Post-intubation tracheal stenosis in the ICU: diagnosis and treatment
Critical Care volume 15, Article number: P166 (2011)
Prolonged mechanical ventilation of critically ill patients may be complicated by formation of post-intubation tracheal stenosis (PITS) with respiratory disorders of different grades. Critical post-intubation tracheal stenosis (CPITS) may create life-threatening conditions. However, organized teamwork on the ground in the ICU may give positive results.
We reviewed retrospectively the medical records of 17 patients admitted to our ICU with PITS and CPITS during 2003 to 2010. Ten of them were males with mean age 68 years old and seven females with mean age 72. In relatively stable patients, computed tomography (CT) and virtual tracheoscopy (VT) were used, followed by rigid (RB) or fiberoptic (FOB) bronchoscopy. In emergency cases we used RB for diagnosis and treatment. All procedures in the operating room were done under general anesthesia, the majority with high-frequency jet ventilation (HFJV).
In 13 patients PITS had diameter of about 5 to 6 mm and produced dyspnea. Four of 13 patients had soft PITS that were dilated with boogie; in another five patients with hard stenosis, balloon dilation was used. In the remaining four patients with severe respiratory distress, CPITS was diagnosed as having diameter of 3 to 4 mm. Emergency tracheostomy was performed in two patients; excision of large granulations in one case, and intubation with small endotracheal tube after partial dilation in one case.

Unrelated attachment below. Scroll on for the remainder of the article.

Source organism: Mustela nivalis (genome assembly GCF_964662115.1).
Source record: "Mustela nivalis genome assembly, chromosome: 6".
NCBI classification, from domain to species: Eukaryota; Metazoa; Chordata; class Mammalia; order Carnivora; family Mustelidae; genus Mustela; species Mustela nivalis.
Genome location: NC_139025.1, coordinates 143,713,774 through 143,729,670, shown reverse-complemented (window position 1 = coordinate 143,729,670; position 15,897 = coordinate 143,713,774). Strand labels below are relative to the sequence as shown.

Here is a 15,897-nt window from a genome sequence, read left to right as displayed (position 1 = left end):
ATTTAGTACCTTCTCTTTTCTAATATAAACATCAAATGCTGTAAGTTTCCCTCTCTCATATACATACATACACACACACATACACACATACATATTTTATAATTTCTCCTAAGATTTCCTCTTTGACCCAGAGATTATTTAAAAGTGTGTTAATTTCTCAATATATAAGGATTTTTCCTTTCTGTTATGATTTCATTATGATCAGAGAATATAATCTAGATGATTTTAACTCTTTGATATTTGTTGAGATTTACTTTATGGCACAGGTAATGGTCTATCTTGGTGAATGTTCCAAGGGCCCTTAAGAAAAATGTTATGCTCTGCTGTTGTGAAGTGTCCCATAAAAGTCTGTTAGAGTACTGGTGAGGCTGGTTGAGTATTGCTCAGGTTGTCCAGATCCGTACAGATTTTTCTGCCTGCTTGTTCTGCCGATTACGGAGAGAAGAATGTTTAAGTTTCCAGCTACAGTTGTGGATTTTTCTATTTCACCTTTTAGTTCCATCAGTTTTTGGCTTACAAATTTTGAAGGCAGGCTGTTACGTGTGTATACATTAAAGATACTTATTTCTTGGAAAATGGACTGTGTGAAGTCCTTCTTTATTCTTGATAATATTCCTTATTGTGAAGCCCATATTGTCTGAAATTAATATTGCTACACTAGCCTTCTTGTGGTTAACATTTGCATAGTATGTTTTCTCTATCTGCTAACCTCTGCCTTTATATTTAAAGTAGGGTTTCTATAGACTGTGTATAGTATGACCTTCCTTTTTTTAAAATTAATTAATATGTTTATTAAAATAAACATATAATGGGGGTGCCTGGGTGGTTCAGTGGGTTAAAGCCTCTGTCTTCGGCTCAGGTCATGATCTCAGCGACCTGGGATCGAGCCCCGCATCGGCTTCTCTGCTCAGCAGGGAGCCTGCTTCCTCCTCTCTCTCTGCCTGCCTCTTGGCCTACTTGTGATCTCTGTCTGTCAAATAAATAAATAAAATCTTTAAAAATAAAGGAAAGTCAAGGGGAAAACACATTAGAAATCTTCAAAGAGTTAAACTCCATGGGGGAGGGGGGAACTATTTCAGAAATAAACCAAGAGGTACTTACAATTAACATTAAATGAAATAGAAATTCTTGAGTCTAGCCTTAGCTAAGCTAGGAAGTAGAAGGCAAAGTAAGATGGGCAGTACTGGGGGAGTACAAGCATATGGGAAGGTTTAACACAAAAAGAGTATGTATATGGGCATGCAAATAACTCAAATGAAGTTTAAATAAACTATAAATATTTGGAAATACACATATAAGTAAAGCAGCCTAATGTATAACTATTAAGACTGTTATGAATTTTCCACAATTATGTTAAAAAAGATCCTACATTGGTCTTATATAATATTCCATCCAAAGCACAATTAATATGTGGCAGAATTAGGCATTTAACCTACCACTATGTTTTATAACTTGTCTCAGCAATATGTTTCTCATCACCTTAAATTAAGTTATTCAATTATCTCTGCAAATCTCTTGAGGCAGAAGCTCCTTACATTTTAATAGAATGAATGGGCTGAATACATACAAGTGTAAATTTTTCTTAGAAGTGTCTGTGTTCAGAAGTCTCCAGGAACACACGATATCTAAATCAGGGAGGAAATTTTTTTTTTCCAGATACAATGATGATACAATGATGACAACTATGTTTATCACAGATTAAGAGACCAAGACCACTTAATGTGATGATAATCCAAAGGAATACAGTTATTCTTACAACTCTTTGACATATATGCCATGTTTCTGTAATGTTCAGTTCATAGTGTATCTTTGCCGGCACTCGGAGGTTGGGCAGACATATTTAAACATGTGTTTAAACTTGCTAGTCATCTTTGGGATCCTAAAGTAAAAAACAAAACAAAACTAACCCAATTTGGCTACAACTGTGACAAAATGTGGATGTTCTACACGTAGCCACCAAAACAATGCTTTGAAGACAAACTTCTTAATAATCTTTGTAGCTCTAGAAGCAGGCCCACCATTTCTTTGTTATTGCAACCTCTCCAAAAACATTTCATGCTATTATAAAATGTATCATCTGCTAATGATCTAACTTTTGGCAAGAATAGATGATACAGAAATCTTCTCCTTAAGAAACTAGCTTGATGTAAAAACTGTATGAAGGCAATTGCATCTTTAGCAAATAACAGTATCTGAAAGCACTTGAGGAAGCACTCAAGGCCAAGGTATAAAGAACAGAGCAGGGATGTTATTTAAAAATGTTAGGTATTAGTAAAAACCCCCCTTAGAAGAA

Management of PITS in the ICU was beneficial for some of our patients and especially those with CPITS. VT allowed precise measurements of PITS. HFJV created stable conditions for work.
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Makhoul, N., Altman, E., Croitoru, S. et al. Post-intubation tracheal stenosis in the ICU: diagnosis and treatment. Crit Care 15 (Suppl 1), P166 (2011). https://doi.org/10.1186/cc9586
- Mechanical Ventilation
- Operating Room
- Respiratory Distress
- Endotracheal Tube
- Balloon Dilation